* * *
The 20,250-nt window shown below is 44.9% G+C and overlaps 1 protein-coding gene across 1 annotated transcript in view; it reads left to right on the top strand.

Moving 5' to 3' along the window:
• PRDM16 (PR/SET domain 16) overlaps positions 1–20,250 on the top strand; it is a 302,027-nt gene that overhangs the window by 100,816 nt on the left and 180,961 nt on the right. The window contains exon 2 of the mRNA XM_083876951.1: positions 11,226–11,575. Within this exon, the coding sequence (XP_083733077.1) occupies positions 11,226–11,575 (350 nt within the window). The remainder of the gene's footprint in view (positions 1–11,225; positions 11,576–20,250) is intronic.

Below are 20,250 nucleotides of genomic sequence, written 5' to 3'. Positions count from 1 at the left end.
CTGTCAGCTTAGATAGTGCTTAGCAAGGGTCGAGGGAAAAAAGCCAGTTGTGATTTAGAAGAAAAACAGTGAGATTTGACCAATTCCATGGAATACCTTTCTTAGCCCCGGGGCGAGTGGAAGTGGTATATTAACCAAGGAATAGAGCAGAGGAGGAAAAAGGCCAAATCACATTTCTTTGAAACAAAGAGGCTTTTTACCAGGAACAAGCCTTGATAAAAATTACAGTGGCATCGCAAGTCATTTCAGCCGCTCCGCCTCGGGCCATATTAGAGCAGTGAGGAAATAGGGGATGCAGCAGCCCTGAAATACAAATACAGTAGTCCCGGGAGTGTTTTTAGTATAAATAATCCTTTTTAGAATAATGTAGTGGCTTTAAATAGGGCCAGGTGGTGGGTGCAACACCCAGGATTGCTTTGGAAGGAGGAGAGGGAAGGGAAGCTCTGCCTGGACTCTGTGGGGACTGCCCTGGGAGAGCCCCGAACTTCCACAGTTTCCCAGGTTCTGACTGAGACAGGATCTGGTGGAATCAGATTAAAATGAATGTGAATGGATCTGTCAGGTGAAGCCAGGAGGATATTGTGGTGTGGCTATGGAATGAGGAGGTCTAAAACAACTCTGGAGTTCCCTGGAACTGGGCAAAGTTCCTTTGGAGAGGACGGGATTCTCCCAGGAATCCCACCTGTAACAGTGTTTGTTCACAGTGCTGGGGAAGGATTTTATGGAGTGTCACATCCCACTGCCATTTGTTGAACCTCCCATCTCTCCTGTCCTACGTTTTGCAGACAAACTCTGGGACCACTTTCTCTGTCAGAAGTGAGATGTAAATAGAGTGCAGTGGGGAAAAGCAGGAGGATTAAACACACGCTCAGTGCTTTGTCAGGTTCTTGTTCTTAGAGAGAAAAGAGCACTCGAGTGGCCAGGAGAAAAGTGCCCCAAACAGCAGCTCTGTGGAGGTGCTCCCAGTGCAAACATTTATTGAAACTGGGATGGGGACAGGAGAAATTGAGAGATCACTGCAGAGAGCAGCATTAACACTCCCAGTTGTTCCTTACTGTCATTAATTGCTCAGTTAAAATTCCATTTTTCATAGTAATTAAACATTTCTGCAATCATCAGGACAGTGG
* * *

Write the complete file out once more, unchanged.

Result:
The 20,250-nt window shown below is 44.9% G+C and overlaps 1 protein-coding gene across 1 annotated transcript in view; it reads left to right on the top strand.

Moving 5' to 3' along the window:
• PRDM16 (PR/SET domain 16) overlaps positions 1–20,250 on the top strand; it is a 302,027-nt gene that overhangs the window by 100,816 nt on the left and 180,961 nt on the right. The window contains exon 2 of the mRNA XM_083876951.1: positions 11,226–11,575. Within this exon, the coding sequence (XP_083733077.1) occupies positions 11,226–11,575 (350 nt within the window). The remainder of the gene's footprint in view (positions 1–11,225; positions 11,576–20,250) is intronic.

Below are 20,250 nucleotides of genomic sequence, written 5' to 3'. Positions count from 1 at the left end.
CTGTCAGCTTAGATAGTGCTTAGCAAGGGTCGAGGGAAAAAAGCCAGTTGTGATTTAGAAGAAAAACAGTGAGATTTGACCAATTCCATGGAATACCTTTCTTAGCCCCGGGGCGAGTGGAAGTGGTATATTAACCAAGGAATAGAGCAGAGGAGGAAAAAGGCCAAATCACATTTCTTTGAAACAAAGAGGCTTTTTACCAGGAACAAGCCTTGATAAAAATTACAGTGGCATCGCAAGTCATTTCAGCCGCTCCGCCTCGGGCCATATTAGAGCAGTGAGGAAATAGGGGATGCAGCAGCCCTGAAATACAAATACAGTAGTCCCGGGAGTGTTTTTAGTATAAATAATCCTTTTTAGAATAATGTAGTGGCTTTAAATAGGGCCAGGTGGTGGGTGCAACACCCAGGATTGCTTTGGAAGGAGGAGAGGGAAGGGAAGCTCTGCCTGGACTCTGTGGGGACTGCCCTGGGAGAGCCCCGAACTTCCACAGTTTCCCAGGTTCTGACTGAGACAGGATCTGGTGGAATCAGATTAAAATGAATGTGAATGGATCTGTCAGGTGAAGCCAGGAGGATATTGTGGTGTGGCTATGGAATGAGGAGGTCTAAAACAACTCTGGAGTTCCCTGGAACTGGGCAAAGTTCCTTTGGAGAGGACGGGATTCTCCCAGGAATCCCACCTGTAACAGTGTTTGTTCACAGTGCTGGGGAAGGATTTTATGGAGTGTCACATCCCACTGCCATTTGTTGAACCTCCCATCTCTCCTGTCCTACGTTTTGCAGACAAACTCTGGGACCACTTTCTCTGTCAGAAGTGAGATGTAAATAGAGTGCAGTGGGGAAAAGCAGGAGGATTAAACACACGCTCAGTGCTTTGTCAGGTTCTTGTTCTTAGAGAGAAAAGAGCACTCGAGTGGCCAGGAGAAAAGTGCCCCAAACAGCAGCTCTGTGGAGGTGCTCCCAGTGCAAACATTTATTGAAACTGGGATGGGGACAGGAGAAATTGAGAGATCACTGCAGAGAGCAGCATTAACACTCCCAGTTGTTCCTTACTGTCATTAATTGCTCAGTTAAAATTCCATTTTTCATAGTAATTAAACATTTCTGCAATCATCAGGACAGTGG